Satisfaction, Cost Are Key in Contraceptive Use


Finally, “although providers universally told us that women can call them if they have problems with their method …, women did not always report that they felt that they could call the providers with questions,” Dr. Frost said. Among women who said that they could call a provider with questions, 21% had gaps in contraceptive use, compared with 39% of the women who said that they could not call their provider. And inconsistent pill use was related to low levels of patient satisfaction and continuity of care.

Among the women who were very satisfied with their provider, 34% had inconsistent pill use, compared with 47% of those who were not very satisfied. Inconsistent pill use was seen among 36% of the women who usually saw the same physician, compared with 51% of those who did not.

“Many providers might benefit from communication training that can improve client provider interactions,” Dr. Frost said. “Finally, although it may appear self-evident, it is important for providers to confirm that all questions have been answered, and that clients feel that they have an easy way to contact the office of the provider with additional questions or problems with their method.”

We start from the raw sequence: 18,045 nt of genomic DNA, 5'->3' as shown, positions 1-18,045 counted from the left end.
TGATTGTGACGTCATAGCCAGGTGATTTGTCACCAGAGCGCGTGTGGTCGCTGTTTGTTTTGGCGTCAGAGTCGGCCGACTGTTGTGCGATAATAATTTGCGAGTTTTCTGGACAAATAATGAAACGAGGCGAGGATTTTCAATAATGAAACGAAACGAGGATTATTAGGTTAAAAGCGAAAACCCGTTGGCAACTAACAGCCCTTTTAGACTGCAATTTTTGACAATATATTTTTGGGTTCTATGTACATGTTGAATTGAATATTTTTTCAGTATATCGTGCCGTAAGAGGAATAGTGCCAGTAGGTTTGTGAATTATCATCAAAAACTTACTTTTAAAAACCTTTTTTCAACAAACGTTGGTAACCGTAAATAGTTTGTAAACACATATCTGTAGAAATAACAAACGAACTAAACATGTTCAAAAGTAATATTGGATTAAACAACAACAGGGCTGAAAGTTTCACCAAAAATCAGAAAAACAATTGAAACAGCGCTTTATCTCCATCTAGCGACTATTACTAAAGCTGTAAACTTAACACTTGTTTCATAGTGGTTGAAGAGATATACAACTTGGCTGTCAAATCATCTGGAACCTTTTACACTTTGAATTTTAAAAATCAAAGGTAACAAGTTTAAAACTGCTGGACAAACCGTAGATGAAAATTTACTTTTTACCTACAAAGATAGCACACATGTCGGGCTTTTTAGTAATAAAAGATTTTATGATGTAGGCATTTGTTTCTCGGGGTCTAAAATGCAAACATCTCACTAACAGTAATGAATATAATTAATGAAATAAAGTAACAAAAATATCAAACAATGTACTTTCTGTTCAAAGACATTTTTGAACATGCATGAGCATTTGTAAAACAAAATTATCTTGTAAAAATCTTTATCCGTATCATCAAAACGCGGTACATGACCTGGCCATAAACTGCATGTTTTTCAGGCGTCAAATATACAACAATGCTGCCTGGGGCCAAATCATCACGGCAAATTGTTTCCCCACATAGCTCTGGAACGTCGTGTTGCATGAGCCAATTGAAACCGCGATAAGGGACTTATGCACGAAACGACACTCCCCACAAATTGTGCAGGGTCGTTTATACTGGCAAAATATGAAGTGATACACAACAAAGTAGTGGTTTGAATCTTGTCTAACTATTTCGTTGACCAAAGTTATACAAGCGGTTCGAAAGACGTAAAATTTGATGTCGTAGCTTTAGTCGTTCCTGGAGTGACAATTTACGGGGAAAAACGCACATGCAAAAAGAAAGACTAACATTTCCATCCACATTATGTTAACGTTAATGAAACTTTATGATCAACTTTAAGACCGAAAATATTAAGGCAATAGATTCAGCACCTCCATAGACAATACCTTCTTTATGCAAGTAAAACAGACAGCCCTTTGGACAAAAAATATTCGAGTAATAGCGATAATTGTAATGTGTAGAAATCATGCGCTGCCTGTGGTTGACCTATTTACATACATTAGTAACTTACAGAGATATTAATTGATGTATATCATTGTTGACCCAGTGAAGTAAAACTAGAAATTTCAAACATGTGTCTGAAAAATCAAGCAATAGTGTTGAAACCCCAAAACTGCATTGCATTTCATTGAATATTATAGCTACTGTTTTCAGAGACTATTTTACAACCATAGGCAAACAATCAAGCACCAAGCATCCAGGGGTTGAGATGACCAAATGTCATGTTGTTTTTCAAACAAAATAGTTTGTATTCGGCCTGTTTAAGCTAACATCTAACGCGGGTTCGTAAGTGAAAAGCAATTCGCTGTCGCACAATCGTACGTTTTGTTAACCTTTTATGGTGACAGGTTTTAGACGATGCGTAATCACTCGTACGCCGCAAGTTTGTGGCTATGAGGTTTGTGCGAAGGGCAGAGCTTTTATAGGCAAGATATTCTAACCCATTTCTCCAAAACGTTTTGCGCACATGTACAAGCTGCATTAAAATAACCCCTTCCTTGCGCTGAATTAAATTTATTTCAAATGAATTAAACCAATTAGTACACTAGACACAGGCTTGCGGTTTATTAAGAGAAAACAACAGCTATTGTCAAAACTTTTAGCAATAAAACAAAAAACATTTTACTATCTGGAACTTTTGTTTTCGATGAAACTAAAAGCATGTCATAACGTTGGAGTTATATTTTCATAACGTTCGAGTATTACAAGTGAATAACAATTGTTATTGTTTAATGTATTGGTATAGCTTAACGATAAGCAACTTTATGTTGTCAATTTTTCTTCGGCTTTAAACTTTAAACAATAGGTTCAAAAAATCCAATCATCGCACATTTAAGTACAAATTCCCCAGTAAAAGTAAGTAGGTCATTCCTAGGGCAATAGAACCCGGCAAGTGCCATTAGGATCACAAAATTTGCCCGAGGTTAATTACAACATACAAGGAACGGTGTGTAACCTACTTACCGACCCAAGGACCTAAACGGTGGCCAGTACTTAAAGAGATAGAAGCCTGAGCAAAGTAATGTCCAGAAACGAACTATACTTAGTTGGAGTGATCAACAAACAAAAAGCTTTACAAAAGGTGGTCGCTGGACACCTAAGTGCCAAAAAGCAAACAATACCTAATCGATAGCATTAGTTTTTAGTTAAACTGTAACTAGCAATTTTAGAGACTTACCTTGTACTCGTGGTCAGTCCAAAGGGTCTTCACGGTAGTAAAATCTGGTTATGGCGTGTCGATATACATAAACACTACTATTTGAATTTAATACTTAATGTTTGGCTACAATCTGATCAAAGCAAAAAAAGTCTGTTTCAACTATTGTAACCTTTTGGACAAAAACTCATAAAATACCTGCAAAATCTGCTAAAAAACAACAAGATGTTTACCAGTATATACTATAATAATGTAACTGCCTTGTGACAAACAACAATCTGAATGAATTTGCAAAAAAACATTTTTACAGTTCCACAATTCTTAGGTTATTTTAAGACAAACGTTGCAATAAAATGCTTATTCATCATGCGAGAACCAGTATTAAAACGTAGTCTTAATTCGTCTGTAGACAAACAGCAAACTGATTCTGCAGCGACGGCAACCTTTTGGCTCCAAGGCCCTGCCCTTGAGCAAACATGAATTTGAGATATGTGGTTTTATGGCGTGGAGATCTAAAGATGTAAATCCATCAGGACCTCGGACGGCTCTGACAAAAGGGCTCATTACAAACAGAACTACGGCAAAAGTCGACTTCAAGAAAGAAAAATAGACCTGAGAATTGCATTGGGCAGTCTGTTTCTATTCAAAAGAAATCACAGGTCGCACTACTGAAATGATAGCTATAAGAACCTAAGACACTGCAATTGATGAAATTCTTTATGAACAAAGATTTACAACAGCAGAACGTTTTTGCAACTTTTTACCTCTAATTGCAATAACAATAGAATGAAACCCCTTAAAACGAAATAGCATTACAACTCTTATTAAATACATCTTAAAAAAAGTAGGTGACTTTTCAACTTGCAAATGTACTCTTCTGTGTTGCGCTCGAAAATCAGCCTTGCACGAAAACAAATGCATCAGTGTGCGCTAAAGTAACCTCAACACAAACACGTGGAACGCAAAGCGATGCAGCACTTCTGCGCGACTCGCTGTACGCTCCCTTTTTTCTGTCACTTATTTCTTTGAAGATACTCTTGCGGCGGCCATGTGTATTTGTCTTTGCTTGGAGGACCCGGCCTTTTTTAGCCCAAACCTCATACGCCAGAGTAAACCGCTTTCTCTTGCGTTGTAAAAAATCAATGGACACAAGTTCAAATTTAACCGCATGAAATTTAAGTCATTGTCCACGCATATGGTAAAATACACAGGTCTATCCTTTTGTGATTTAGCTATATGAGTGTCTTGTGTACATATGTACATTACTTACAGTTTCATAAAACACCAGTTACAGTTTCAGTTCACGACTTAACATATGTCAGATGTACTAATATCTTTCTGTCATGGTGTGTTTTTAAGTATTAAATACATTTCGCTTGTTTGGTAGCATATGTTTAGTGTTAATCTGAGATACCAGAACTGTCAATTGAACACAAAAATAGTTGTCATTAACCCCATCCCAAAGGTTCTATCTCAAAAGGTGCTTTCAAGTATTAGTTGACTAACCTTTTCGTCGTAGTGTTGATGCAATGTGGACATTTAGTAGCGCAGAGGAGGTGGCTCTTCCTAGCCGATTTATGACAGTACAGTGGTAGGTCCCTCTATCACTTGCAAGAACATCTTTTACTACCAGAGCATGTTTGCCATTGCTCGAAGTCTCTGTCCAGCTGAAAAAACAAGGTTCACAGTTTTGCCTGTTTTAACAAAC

The studies were supported by grants from the National Institute of Child Health and Human Development. Dr. Frost stated that she had no conflicting commercial relationships.

Contemporary Forums and this news organization are both owned by Elsevier.

Patient survey results were published in three articles appearing in Perspectives on Sexual and Reproductive Health (2007;39:48–55, 2007;39:90–9, and 2008;40:94–104). Results of the provider survey were published in Contraception (2008;78:42–51). Links to these articles are available at


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